How to Pair Chocolate with Wine, Whiskey and Beer
Chocolate can be the ideal food to pair with alcoholic beverages that contain complex flavors. Dark chocolate is my favorite type of chocolate to use in pairings because it has the deepest, richest notes which truly complement and bring out flavors in drinks like port wine and whiskey. Whatever type of chocolate you employ, make sure it has a high percentage of cacao. Eighty percent and higher is a good rule of thumb; lower amounts can mean that the chocolate also contains wax, vegetable oils and other unpalatable ingredients.
Chocolate and Wine
Look for chocolate with high cacao levels and not a lot of sugar, especially when pairing with a non-dessert wine. Wines like cabernet or merlot can taste bitter and overly tannic when paired with very sweet chocolate.
How to Pair Them: Pair like with like. For example, a creamy white chocolate makes an excellent pairing with a light Riesling, while a heady, intense dark chocolate with 80 percent cacao pairs well with a cabernet or malbec. Dessert wines like port and muscat are the typical choice for wine and chocolate pairings, because the sugar content of the wine is usually at the same level or higher than that of the chocolate. Experiment by buying a few bottles of wine ranging from sweet to full-bodied, less tannins to more, and a range of chocolate from white to dark. The key is to remember that the wine and chocolate should complement one another, not cancel each other out.
Chocolate and Whiskey
A sip of good whiskey followed by a bite of chocolate is one of the great gastronomic discoveries of my adult life. It’s a magical, alchemical process where both the whiskey and the chocolate bring out flavors in each other that weren’t obvious before. A chunk of ordinary milk chocolate suddenly pops with fruit and vanilla, while an intense scotch softens and sweetens.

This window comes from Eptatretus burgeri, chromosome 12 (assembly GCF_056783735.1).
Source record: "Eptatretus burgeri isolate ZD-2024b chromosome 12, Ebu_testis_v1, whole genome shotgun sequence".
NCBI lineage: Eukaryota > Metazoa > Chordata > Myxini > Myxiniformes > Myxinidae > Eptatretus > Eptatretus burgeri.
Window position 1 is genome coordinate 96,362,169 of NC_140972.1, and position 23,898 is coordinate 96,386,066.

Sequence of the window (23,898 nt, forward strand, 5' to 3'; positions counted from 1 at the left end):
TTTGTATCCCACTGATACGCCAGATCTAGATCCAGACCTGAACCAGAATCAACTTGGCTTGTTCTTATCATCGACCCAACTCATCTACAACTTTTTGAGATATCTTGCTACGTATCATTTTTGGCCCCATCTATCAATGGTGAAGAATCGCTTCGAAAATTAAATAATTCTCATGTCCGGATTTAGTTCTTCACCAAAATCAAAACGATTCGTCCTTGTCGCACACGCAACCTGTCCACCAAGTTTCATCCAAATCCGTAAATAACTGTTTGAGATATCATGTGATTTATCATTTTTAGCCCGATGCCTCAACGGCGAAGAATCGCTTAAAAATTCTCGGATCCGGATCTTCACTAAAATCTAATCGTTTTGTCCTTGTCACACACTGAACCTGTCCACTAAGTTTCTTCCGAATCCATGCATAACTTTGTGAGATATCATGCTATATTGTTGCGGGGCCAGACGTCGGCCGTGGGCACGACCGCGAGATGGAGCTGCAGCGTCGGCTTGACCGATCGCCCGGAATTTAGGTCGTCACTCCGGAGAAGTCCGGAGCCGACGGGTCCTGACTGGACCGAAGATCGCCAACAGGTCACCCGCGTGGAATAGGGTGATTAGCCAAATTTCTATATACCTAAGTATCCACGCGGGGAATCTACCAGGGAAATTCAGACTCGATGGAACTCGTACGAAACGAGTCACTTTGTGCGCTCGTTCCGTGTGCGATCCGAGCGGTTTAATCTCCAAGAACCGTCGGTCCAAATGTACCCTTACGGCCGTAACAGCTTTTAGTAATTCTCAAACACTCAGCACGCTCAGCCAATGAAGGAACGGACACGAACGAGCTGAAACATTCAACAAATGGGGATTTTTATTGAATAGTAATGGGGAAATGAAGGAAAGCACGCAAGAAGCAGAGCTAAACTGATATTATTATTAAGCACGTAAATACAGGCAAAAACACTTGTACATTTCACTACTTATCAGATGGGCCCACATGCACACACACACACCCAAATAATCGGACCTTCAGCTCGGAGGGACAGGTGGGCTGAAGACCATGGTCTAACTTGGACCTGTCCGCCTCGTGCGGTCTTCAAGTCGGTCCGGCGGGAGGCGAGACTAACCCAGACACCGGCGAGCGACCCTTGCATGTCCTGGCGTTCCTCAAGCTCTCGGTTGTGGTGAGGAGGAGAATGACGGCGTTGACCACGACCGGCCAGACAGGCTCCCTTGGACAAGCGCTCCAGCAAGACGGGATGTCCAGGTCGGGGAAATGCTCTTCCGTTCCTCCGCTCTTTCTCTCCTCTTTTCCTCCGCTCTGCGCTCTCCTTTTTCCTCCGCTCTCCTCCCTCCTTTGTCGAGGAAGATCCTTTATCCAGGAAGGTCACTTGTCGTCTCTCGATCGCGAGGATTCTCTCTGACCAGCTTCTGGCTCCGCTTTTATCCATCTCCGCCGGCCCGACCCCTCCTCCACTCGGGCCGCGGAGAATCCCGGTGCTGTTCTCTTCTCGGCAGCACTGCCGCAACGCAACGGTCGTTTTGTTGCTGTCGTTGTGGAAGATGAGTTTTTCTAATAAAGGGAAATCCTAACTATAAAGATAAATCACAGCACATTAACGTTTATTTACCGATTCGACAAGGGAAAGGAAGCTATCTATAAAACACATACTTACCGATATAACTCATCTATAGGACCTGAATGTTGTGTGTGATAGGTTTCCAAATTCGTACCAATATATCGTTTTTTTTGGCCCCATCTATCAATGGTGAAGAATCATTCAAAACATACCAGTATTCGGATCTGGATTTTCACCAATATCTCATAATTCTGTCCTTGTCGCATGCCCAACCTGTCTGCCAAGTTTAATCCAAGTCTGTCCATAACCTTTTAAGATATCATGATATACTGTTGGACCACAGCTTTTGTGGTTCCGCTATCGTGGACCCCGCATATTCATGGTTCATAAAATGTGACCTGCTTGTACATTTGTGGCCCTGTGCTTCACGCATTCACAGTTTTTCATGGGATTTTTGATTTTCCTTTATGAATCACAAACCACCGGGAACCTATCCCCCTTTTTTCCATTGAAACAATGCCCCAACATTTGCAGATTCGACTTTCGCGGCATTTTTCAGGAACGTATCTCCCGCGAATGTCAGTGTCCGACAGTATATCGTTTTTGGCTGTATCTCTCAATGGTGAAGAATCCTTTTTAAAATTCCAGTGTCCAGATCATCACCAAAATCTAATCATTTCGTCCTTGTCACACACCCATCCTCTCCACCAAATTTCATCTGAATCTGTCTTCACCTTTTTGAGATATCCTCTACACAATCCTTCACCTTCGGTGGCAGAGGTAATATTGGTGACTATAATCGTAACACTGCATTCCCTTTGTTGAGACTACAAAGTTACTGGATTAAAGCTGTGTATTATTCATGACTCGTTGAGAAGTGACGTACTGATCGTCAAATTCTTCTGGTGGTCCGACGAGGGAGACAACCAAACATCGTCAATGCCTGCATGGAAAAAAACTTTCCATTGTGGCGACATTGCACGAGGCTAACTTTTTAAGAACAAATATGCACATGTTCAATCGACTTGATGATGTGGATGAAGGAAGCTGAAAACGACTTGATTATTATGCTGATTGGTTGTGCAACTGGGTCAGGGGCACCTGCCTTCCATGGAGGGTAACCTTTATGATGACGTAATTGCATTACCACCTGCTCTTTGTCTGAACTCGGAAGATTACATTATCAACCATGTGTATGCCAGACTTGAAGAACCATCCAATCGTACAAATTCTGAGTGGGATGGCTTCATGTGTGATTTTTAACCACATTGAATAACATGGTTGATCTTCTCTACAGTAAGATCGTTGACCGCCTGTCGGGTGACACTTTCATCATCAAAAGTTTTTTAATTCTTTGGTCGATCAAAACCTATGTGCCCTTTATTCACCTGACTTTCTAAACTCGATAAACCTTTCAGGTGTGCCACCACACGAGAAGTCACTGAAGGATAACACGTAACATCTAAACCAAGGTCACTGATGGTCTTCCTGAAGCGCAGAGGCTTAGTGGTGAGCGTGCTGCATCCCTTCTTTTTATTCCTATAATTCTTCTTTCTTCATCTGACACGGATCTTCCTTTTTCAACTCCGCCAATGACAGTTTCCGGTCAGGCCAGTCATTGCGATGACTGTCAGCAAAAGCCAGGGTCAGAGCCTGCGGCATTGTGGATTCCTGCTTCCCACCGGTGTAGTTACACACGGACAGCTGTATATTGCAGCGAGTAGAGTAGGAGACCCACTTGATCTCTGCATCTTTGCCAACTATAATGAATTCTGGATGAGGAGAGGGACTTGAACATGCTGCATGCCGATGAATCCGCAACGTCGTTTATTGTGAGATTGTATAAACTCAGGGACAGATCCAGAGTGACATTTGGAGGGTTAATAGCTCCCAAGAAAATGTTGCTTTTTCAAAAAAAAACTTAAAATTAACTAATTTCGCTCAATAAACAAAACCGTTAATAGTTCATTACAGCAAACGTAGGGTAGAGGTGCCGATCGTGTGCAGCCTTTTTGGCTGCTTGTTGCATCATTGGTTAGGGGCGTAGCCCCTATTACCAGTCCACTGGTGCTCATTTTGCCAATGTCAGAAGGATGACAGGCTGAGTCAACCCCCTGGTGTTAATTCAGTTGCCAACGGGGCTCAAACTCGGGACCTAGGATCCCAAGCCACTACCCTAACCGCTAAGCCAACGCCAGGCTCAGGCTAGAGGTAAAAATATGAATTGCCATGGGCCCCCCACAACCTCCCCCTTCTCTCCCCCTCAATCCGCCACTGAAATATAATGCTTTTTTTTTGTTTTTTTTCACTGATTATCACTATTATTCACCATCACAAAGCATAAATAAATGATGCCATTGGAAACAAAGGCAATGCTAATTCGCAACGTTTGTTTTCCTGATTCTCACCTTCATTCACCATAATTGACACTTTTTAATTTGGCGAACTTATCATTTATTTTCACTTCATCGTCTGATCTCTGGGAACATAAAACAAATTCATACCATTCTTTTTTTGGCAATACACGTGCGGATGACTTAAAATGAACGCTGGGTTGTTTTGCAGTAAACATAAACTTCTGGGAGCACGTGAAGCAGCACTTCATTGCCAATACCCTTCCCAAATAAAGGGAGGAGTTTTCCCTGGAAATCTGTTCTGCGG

How to Pair Them: When pairing, look for single-origin chocolate (meaning the cacao beans are traceable back to one region or farm), which is preferable to chocolate from blended beans, because cacao beans have differing flavor profiles. Some cacao beans can have hints of smoke and spice, just as a whiskey does. As with wine, pairing like with like is a good rule of thumb. If you’ve got your hands on some smoky Laphroaig single malt, you’d be wise to pair it with a similarly smoky chocolate made from dark-roasted beans.
Chocolate and Beer
Beer can be difficult to properly pair with chocolate, but with the current vogue for artisan craft beers, it’s more possible than ever to find a delicious match. There are many breweries experimenting with cacao as an ingredient, and unsurprisingly, beers with chocolate notes pair well with chocolate!
How to Pair Them: Steer clear of light-bodied beers and instead look for a heavier, malty beer like porters and stouts. Chocolates containing a little fruit or spice work beautifully when paired with beer with a similar flavor profile. Try an orange-infused truffle with a beer like Blue Moon, which contains orange peel and coriander. Milk chocolate, when paired with a fruity Belgian lambic, can become surprisingly complex. I like to throw a few different chocolates into my bag when I visit my local craft brew pub, then ask the bartender for pairing suggestions.
Editor’s Note: Thirsty for more chocolate pairing advice? Check out Kate’s How to Pair Chocolate with Food.